A Dog’s Life, A Dog’s Book: On George Pelecanos’s “Buster: A Dog”

"Buster: A Dog"

George Pelecanos is a polymath who understands the Washington D.C. – area more than most authors. He was born in Washington D.C., he currently lives in Silver Springs, and he has fictionalized life in the beltway through scores of crime novels and story collections. Pelecanos’s creations are stark, also witnessed through his work as a TV writer and producer. His credits in this space include The Wire, about illegal drug trade and institutional corruption, The Deuce, about New York’s sex trade in the 1970s, and We Own This City, about police corruption.

So, how does an author of Pelecanos’s ilk write the book Buster: A Dog – told from a dog’s point of view? Can an author who writes about police corruption and drug dealing conjure the gritty world of Washington D.C. through a dog’s eyes? Yes, he can.

Pelecanos accomplishes this feat through Buster’s innocent and honest perspective, which begins when Ed Grange, an alcoholic, adopts the titular boxer as a puppy from his first family: “I looked at my mother, now looking at me. Her eyes were watery and loving and asking me for forgiveness.” 

To propel the plot, the author chronicles Buster’s journey throughout Washington D.C. As we travel with Buster, Pelecanos details why the loveable canine cannot find a stable home, and it is through Buster that we get acquainted with the individuals with whom he lives, starting with his original and thoughtful owner Miss Darcia where Buster’s mother (dam in dog parlance) lives, to Ed Grange, the nasty drunk, to the caring Uncle Joe who rescues Buster off the streets. When Buster first meets Joe, the avuncular character is still mourning his wife and nursing his own elderly dog, providing a further glimpse into his love for animals. We are then immersed into the illegal world of drug dealing, a setting like The Wire, with Top, Joe’s drug dealing, gun-toting nephew, who meets Buster and adopts him. Buster reveals his survival skills throughout the text: every time he spots someone from a shelter, he runs away – as fast as he can— so he is not forced to live in a cage until someone adopts him, or worse, so he is not placed on death row in a kill shelter.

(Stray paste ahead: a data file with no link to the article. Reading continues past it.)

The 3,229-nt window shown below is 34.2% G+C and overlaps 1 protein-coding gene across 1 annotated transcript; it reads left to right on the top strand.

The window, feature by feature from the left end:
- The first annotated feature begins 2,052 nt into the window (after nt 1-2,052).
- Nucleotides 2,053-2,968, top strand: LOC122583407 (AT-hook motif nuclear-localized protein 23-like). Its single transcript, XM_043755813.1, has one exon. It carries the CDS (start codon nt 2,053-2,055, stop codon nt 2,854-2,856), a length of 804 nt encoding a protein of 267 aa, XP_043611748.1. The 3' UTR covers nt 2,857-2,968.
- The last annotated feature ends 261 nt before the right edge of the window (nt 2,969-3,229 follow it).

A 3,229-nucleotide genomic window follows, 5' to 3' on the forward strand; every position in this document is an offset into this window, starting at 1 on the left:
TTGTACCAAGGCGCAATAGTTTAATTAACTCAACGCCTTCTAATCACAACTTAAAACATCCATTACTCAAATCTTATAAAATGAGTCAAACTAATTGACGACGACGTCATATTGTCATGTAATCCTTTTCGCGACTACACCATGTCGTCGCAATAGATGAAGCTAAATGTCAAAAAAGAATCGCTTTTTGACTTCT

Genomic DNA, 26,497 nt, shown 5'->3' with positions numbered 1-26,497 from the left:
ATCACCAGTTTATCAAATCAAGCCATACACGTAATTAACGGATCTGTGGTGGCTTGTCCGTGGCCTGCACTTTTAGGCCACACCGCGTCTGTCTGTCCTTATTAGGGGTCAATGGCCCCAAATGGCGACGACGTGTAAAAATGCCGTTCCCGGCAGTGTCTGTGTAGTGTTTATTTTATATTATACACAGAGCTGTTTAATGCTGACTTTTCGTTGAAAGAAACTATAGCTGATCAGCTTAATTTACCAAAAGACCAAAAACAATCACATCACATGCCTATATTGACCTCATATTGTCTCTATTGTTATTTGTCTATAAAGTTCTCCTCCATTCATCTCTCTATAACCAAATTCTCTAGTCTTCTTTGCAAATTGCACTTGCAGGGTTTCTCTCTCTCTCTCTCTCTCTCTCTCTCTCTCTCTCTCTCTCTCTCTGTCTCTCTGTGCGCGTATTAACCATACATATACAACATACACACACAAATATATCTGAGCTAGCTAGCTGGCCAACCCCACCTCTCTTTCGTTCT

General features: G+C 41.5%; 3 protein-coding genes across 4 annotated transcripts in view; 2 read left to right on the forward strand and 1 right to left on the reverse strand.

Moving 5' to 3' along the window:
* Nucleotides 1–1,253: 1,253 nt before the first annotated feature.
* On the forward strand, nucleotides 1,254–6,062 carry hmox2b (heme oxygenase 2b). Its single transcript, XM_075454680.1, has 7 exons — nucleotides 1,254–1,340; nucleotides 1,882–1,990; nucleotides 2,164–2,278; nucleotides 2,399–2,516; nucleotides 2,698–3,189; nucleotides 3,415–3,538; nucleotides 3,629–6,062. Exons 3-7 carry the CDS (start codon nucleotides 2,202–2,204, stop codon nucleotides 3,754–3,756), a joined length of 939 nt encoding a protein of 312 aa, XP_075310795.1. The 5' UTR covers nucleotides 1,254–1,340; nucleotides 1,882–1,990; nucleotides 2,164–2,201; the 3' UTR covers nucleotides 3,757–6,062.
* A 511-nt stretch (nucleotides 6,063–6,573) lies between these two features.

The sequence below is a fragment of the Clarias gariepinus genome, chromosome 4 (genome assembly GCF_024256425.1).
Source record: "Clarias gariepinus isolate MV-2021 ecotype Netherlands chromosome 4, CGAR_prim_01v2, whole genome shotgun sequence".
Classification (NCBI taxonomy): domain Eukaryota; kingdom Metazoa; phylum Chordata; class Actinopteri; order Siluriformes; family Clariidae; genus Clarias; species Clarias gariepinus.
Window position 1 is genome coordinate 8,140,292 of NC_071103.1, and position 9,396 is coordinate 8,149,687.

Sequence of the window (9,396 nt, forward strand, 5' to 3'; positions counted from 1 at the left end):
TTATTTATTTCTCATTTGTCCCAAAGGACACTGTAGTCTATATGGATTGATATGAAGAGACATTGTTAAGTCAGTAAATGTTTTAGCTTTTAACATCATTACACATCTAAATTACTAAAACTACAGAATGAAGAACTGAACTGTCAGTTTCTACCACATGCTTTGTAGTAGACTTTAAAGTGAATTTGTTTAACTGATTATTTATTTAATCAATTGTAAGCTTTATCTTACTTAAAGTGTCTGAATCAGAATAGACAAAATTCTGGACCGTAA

To immerse the reader deeper into the setting, the author situates us in familiar D.C. sites, beginning with Buster’s first home with Miss Darcia, the all-brick community where rats roam near the dumpsters and large roaches scamper around the kitchens. He provides us with a curbside view of the alleys that run behind the row houses in the District, and we travel with Top and Buster to Valley Trail where they go on hikes. We are also positioned on Hillcrest Drive by Alger Park where a homicide is committed. 

Pelecanos’s novella conveys the powerful bond between animals and humans. We cannot help falling in love with Buster and root for him to find a stable, loving home, making Pelecanos’s pooch a welcome addition to his impressive oeuvre.  


Buster: A Dog
by George Pelecanos
Akashic Books, 88 p.


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